How to Make Sustainability Every Employee’s Responsibility — Harvard Business Review
Creating a sustainability strategy is a lot easier than implementing it. The key to reaching those targets? Ownership by people across the organization. University of Pittsburgh business professor CB Bhattacharya lays out a practical and useful framework for galvanizing employees to take charge of their company’s sustainability agenda. The framework includes three phases: incubate, launch, and entrench.

MOST CLICKED FROM LAST ISSUE // You Buy a Purse at Walmart. There’s a Note Inside From a “Chinese Prisoner.” Now What? — Vox. Visit our archives for more long reads, short reads and everything in-between.

3 Questions With: Brandee Butler, Head of Gender Justice & Human Rights, C&A Foundation 

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“I feel that it's my job to advocate that resources are invested in the places where they are most needed, and to support the courageous activists who put themselves at great risk each and every day fighting for causes like anti-slavery and women’s rights.”

Social Impact Jobs

Early Career

1.  ADAY — Marketing Manager, Growth (New York, New York)
2. Arabella Advisors — Program Associate (Chicago, Illinois) (contact if interested)
3. Brew Dr. Kombucha — Field Marketing Manager (Chicago, Illinois)
4. Brewin Dolphin — Corporate Responsibility Executive (London, UK)
5. Capria Ventures — Investor Relations & Analytics Intern (internship) (Seattle, Washington)
6. Florida Gulf Coast University — Coordinator, Environmental Sustainability (Fort Myers, Florida)
7. Globe In — Social Impact Project Intern (internship) (San Francisco, California)
8. Mission Measurement — Associate, Consulting (Chicago, Illinois)
9. Spring Impact — Consultant (San Francisco, California)


10. Ameriprise Financial Services — Senior Manager, Corporate Social Responsibility (Minneapolis, Minnesota)
11. Anheuser-Busch — Director of Better World Communications (New York, New York)
12. BSR — Manager, Supply Chain Sustainability (New York, New York)
13. Cuyana — Product Marketing Manager (San Francisco, California)
14. EcoVadis — Corporate Social Responsibility Analyst (Toronto, Canada)
15. Electronic Arts — Sr. Consultant, Inclusion, Diversity, & CSR (Redwood City, California)
16. Gotham Greens — Chief of Staff (New York, New York)
17. lululemon — Collective Impact Partnerships Manager (Vancouver, Canada)
18. Mara Hoffman — PR Manager (New York, NY)
19. Microsoft — Business Manager, Corporate Responsibility (Redmond, Washington)
20. Mondelēz International — Sustainability Manager (East Hanover, New Jersey)
21. New Balance — Project Manager, Compliance Analytics & Operations (Boston, Massachusetts)
22. Kiva — Director of Data Science (San Francisco, California)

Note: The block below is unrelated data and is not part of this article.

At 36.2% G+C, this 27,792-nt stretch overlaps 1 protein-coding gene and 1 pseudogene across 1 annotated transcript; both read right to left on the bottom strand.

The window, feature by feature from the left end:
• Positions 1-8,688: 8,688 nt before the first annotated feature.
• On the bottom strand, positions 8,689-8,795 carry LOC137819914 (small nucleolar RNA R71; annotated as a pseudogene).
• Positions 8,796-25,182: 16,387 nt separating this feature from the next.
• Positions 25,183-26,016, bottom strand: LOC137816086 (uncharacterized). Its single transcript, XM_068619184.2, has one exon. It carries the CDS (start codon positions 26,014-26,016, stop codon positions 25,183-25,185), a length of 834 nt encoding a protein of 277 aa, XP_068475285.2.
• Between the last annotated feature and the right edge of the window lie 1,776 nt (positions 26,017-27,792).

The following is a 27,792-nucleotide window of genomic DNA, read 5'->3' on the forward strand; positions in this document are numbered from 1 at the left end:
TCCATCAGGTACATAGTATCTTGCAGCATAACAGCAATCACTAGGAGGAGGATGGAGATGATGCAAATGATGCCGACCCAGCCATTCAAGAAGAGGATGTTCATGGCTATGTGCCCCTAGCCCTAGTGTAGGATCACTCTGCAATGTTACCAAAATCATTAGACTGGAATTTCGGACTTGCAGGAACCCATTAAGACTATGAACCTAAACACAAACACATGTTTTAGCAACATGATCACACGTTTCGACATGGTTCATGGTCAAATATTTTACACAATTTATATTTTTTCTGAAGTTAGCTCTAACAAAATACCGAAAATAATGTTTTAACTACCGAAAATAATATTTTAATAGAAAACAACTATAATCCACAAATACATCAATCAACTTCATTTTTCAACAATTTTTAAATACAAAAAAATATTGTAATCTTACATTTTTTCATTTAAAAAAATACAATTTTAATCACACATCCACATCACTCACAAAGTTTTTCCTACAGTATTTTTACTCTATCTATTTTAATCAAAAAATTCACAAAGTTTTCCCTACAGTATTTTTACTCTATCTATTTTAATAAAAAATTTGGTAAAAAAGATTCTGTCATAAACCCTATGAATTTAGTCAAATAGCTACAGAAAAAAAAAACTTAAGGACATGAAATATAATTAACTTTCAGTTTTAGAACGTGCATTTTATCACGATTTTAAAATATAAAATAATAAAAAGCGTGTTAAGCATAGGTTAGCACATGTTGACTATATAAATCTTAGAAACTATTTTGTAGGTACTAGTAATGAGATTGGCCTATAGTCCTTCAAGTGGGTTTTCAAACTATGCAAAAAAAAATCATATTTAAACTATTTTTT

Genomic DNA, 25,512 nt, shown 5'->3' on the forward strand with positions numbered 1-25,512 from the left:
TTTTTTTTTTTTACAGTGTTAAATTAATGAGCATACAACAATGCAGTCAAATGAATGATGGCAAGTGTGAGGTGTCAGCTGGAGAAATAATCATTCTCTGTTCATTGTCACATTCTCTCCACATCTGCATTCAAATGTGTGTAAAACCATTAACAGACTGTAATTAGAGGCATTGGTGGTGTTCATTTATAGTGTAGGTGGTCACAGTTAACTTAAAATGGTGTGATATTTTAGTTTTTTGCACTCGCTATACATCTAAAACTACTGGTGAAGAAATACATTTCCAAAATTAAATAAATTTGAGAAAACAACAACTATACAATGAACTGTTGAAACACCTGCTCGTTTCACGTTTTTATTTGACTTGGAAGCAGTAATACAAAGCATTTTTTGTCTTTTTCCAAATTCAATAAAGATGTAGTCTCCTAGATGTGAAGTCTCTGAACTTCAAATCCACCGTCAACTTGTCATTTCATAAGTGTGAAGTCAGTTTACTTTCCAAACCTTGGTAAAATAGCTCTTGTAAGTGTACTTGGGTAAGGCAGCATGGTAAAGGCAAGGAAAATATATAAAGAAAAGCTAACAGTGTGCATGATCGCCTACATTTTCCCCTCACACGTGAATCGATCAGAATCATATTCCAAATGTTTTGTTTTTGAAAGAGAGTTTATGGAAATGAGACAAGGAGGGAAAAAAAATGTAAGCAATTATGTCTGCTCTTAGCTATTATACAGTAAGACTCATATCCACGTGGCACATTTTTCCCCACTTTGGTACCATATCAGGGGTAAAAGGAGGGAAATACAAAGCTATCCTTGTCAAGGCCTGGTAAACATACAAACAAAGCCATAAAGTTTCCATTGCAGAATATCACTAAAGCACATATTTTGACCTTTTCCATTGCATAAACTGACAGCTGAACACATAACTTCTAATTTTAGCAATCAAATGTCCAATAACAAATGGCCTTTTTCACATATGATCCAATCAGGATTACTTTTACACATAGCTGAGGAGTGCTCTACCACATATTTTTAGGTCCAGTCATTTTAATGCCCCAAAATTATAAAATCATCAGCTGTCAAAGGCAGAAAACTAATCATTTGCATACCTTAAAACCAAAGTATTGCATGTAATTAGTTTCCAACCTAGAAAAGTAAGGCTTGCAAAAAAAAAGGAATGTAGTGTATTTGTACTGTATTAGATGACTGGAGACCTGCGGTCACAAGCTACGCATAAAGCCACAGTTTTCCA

23. Patagonia — North American Direct Merchandise Planner (Ventura, California)
24. PepsiCo — Sustainability Analyst (Purchase, New York)
25. Public — Project Specialist (Toronto, Canada)
26. Social & Labor Convergence Project — Senior Program Manager, Stakeholder Engagement (Amsterdam, Netherlands)
27. Singularity University — Product Manager, Web & Mobile (Mountain View, California)
28. Tent Partnership for Refugees — Senior Communications Strategist (New York, New York)
29. United Nations Foundation — Manager, Programs and Impact, Girl Up (Washington, DC)
30. UTC (Pratt & Whitney) — Manager, Corporate Social Responsibility (East Hartford, Connecticut)
31. Visa — Director, Employee and Stakeholder Engagement (Flexible Location)
32. Work+Shelter — Client & Production Manager (Chicago, Illinois)


33. B Lab — Director of Inclusive Economies (New York or San Francisco)
34. Black Girls Code — Regional Program Director, West Coast (Oakland, California)
35. Edelman — Vice President, Business & Social Purpose (New York, New York)
36. Everlane — International General Manager (San Francisco, California)
37. LEGO Group — Senior Director, Corporate Responsibility Engagement (London, UK)
38. NBCUniversal — Director, Community and Communications (New York, New York)
39. Reformation — Chief Technology Officer (Los Angeles, California)
40. Ro — VP, Communications (New York, New York)
41. Unilever — Unilever Foundry Global Director (London, UK)
42. Vera Solutions — Consulting Director, Europe (Amsterdam, Netherlands)

Do you have an opening at your organization? Click here to submit a listing for consideration.

THE HIGH NOTE // $100,000 — Amount donated by Ben & Jerry’s to four progressive causes along with the launch of its politically-themed “Pecan Resist” flavor. 

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This newsletter is curated by Jessica Marati Radparvar, with support from content strategist Ysabel Yates and jobs board curator Danielle Vermeer. If you like it, please consider sharing it!